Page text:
For example, I've known of more than one seller who claimed he "wouldn't take less than $xxx" because it turned out his wife never wanted to spend money on a boat in the first place and he dreaded telling her they have to accept less than he paid in an over-excited moment of weakness.

Quote:
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You offer the price that the boat is worth to YOU, while remaining willing to walk away for the "deal"!

Seems you already understand the "market value" of the boat far as model goes. But it still comes down to what it is worth to YOU!
This is probably the best answer.

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Originally Posted by zeehag View Post
i bought this boat fro the electronix and hull..... po blew engine, and i lowered the offered price by 15000 dollars, us....he had some damage to interior and i removed another xxxx dollars---the leaky decks were xxxx dollars removed. sin ce i bought this boat i learned i did realllly good....they dont make em like this one any more, sad to say.
This is always an effective method.

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Hey - I'm zboss! Reality has not meaning to bosses! Give me something I can use man! Don't force me to use a football analogy!

The reality is that I am assuming Y is an accurate assessment of the boat condition by the current owner/broker, the age and other factors having already been calculated and incorporated into that assessment. Again, this is only a starting point.
<snip>
By the point we get to bringing in a pro to do a survey the idea of using math to make preliminary selections goes out the window because you are already committed and have arrived at negotiation point.
Forget being a boss of anything but your own emotions when it comes to negotiating the selling price of any vessel. And the "reality" you're assuming is an accurate reflection of the vessel's condition is a piss-poor basis upon which to base an offer to buy.

Never let yourself believe that you'll lose the boat of your dreams because the seller may act offended by your offer. That's his problem, not yours, even if it's true. Always be willing to walk away.

Every boat has problems, or will develop them later if they're not already apparent. Your own experience in that regard proves the point. And don't let yourself believe that because you've already gone past the preliminary negotiations and you're springing for a survey that you're "already committed."

That attitude could cost you Big Time because you've forgotten the "always be willing to walk away" guiding principle.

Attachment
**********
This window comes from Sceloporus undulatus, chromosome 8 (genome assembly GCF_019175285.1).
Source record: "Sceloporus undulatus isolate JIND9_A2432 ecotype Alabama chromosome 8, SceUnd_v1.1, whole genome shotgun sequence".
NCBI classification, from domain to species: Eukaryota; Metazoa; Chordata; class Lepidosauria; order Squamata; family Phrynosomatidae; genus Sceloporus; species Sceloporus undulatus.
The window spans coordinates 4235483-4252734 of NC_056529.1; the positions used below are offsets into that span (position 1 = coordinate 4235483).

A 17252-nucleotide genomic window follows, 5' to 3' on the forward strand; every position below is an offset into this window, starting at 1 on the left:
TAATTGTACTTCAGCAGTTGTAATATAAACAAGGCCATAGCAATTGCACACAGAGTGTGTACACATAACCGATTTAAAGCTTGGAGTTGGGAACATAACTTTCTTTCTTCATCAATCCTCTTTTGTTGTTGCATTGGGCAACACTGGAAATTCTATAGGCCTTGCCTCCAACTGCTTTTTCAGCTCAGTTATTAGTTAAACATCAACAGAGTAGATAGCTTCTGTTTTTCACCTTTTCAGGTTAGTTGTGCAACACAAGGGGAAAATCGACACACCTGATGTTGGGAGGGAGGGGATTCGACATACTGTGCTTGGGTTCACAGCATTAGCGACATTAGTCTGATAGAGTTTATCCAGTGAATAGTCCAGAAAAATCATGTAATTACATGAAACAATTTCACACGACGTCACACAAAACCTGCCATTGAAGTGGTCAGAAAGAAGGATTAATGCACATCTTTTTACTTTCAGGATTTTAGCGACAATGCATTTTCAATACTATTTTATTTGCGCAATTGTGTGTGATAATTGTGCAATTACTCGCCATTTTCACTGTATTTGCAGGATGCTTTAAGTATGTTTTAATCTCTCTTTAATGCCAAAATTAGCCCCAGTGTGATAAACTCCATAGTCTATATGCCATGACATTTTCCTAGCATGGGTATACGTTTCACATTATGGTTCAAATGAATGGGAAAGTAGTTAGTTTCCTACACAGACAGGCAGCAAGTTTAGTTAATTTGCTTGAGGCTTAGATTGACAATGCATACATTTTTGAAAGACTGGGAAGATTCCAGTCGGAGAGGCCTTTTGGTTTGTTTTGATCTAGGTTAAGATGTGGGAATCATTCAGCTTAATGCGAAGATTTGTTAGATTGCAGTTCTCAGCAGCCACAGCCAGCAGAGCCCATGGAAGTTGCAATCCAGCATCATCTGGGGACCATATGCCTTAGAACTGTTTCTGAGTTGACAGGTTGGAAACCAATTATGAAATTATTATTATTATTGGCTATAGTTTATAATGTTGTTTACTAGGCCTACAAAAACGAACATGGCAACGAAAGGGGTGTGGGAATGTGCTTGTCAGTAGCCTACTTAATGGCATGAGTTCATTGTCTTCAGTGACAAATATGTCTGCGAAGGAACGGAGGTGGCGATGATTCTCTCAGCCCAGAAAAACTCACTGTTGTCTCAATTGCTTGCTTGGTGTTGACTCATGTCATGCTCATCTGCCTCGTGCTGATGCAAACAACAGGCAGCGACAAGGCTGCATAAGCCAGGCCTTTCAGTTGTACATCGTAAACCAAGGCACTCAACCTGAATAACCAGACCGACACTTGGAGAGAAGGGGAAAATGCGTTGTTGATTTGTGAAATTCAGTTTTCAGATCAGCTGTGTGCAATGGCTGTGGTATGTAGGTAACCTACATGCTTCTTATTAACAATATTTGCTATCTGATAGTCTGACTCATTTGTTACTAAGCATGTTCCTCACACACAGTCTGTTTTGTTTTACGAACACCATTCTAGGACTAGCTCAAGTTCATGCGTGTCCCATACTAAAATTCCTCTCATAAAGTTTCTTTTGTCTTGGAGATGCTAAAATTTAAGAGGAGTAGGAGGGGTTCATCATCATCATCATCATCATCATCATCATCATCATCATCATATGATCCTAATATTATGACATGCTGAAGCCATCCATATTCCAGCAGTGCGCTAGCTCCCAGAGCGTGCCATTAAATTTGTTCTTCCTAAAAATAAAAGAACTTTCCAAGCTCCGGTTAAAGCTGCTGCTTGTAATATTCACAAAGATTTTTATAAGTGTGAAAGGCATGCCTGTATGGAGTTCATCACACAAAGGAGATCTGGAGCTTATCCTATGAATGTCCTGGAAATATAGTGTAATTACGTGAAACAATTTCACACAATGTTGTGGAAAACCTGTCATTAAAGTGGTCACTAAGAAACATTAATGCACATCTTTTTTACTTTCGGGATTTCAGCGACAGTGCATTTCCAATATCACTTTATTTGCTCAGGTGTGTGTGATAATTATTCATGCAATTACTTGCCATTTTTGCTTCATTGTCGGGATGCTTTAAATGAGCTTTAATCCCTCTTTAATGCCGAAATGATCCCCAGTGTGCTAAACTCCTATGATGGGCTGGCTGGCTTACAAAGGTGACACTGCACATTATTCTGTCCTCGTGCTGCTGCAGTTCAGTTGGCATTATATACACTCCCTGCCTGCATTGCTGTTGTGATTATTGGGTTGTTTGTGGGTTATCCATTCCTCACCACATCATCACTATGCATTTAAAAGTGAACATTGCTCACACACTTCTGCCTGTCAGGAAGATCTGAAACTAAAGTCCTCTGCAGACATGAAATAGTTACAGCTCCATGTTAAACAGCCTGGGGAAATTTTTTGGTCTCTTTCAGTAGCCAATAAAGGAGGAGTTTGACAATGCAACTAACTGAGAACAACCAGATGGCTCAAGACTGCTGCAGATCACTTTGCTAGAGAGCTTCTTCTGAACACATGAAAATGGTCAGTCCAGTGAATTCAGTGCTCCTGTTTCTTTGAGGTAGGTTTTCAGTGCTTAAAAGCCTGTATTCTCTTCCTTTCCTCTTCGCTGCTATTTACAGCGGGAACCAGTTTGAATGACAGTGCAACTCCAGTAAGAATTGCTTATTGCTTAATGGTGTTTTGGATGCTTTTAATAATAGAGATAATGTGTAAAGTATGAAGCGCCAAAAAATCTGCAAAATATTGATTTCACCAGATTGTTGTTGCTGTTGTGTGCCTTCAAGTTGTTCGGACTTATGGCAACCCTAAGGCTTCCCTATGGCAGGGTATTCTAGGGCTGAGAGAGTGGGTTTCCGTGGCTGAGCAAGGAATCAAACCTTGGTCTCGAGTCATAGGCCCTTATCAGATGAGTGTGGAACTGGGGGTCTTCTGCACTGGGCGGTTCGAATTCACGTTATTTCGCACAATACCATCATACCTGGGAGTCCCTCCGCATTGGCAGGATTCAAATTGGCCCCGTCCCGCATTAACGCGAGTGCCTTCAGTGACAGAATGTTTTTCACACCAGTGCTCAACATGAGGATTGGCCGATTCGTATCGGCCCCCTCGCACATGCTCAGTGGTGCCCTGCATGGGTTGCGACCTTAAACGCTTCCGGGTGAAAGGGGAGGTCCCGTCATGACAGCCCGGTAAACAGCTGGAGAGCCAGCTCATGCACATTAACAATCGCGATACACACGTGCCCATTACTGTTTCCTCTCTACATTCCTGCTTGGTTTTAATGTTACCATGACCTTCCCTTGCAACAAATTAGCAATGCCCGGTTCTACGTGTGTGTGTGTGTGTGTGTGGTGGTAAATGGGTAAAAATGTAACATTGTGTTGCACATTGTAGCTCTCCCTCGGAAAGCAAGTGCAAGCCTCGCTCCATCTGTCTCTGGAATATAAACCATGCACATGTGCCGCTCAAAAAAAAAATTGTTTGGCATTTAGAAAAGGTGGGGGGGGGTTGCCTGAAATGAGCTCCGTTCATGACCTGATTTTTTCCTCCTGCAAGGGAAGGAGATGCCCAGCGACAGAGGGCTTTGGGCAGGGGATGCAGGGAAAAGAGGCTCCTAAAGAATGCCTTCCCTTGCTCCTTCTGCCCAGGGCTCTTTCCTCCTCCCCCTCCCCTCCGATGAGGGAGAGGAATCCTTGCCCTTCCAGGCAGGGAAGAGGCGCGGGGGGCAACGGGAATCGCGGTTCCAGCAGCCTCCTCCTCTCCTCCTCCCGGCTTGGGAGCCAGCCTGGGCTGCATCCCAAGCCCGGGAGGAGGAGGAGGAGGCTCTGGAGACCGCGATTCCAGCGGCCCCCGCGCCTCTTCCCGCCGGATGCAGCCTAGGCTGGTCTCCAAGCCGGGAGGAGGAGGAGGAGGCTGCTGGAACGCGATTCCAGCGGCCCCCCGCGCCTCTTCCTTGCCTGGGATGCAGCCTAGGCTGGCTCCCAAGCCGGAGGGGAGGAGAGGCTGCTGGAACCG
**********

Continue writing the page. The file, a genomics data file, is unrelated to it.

Football Analogy:


The other team (Seller and Broker) has the ball late in the 4th quarter, down by 21 points and deep in their own territory (stuck with a boat they can't sell in a soft market). Your defense is stingy (you, the Buyer, are holding the hammer; i.e. you have the superior negotiating position in a soft boat market) and while you'll concede short passes over the middle (leave a few dollars on the table for the six dingy life vests), you won't give up a long bomb (allow the Seller what he knows would be a miraculous Hail Mary scoring play).

The Seller's QB (the Broker) is good, but realizes there are no 21 point plays. He's got a long-term contract (many other boats in inventory) and knows he'll be OK whether his team wins this game or not. He just doesn't want to get hurt.

You and your defensive coordinator (your Broker) should call defensive sets that minimize any damage and consume time that their offense needs desperately. Keep everything in front of you, concede little, work the clock and force the other team to fumble or throw an interception or turn the ball over on downs; i.e. be completely prepared with every negative aspect of the vessel to counter all of the supposed positives they throw at you.

Wear them down and run out the clock while keeping them backed up as close to their own goal line as you can . . . at the very least, don't let them cross midfield. That is, in a soft boat market make buying for 50%, or less, of someone's fantasy price your standard of excellence.

The result will be victory for your side.

TaoJones
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Old 27-02-2013, 12:53   #21
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Re: How to Calculate an Offer Price